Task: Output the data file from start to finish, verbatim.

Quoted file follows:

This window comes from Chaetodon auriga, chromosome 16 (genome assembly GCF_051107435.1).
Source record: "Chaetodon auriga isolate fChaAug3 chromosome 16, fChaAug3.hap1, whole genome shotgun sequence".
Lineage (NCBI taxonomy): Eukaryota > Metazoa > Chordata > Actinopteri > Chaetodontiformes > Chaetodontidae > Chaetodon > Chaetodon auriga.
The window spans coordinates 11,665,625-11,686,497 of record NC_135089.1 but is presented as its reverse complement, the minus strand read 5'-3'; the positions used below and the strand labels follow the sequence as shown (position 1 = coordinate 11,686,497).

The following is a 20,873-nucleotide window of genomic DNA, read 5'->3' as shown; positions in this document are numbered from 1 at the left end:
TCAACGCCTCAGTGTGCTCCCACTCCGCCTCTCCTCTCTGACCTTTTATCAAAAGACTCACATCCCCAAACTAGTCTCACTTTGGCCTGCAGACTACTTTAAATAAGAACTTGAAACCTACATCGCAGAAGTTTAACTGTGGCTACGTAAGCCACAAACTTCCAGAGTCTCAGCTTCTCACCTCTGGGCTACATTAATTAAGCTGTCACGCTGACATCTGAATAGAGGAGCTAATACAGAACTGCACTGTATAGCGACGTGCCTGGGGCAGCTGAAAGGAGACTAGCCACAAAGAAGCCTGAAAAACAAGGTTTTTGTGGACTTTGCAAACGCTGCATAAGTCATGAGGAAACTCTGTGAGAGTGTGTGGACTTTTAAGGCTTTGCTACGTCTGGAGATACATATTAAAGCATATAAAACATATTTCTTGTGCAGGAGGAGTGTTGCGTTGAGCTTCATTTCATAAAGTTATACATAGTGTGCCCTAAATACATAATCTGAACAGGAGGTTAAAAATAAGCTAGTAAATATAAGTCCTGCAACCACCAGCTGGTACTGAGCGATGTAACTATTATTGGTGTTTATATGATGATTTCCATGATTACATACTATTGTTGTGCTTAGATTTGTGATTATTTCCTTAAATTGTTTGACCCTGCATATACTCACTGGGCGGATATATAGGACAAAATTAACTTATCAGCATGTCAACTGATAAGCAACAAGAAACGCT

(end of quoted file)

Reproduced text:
This window comes from Chaetodon auriga, chromosome 16 (genome assembly GCF_051107435.1).
Source record: "Chaetodon auriga isolate fChaAug3 chromosome 16, fChaAug3.hap1, whole genome shotgun sequence".
Lineage (NCBI taxonomy): Eukaryota > Metazoa > Chordata > Actinopteri > Chaetodontiformes > Chaetodontidae > Chaetodon > Chaetodon auriga.
The window spans coordinates 11,665,625-11,686,497 of record NC_135089.1 but is presented as its reverse complement, the minus strand read 5'-3'; the positions used below and the strand labels follow the sequence as shown (position 1 = coordinate 11,686,497).

The following is a 20,873-nucleotide window of genomic DNA, read 5'->3' as shown; positions in this document are numbered from 1 at the left end:
TCAACGCCTCAGTGTGCTCCCACTCCGCCTCTCCTCTCTGACCTTTTATCAAAAGACTCACATCCCCAAACTAGTCTCACTTTGGCCTGCAGACTACTTTAAATAAGAACTTGAAACCTACATCGCAGAAGTTTAACTGTGGCTACGTAAGCCACAAACTTCCAGAGTCTCAGCTTCTCACCTCTGGGCTACATTAATTAAGCTGTCACGCTGACATCTGAATAGAGGAGCTAATACAGAACTGCACTGTATAGCGACGTGCCTGGGGCAGCTGAAAGGAGACTAGCCACAAAGAAGCCTGAAAAACAAGGTTTTTGTGGACTTTGCAAACGCTGCATAAGTCATGAGGAAACTCTGTGAGAGTGTGTGGACTTTTAAGGCTTTGCTACGTCTGGAGATACATATTAAAGCATATAAAACATATTTCTTGTGCAGGAGGAGTGTTGCGTTGAGCTTCATTTCATAAAGTTATACATAGTGTGCCCTAAATACATAATCTGAACAGGAGGTTAAAAATAAGCTAGTAAATATAAGTCCTGCAACCACCAGCTGGTACTGAGCGATGTAACTATTATTGGTGTTTATATGATGATTTCCATGATTACATACTATTGTTGTGCTTAGATTTGTGATTATTTCCTTAAATTGTTTGACCCTGCATATACTCACTGGGCGGATATATAGGACAAAATTAACTTATCAGCATGTCAACTGATAAGCAACAAGAAACGCT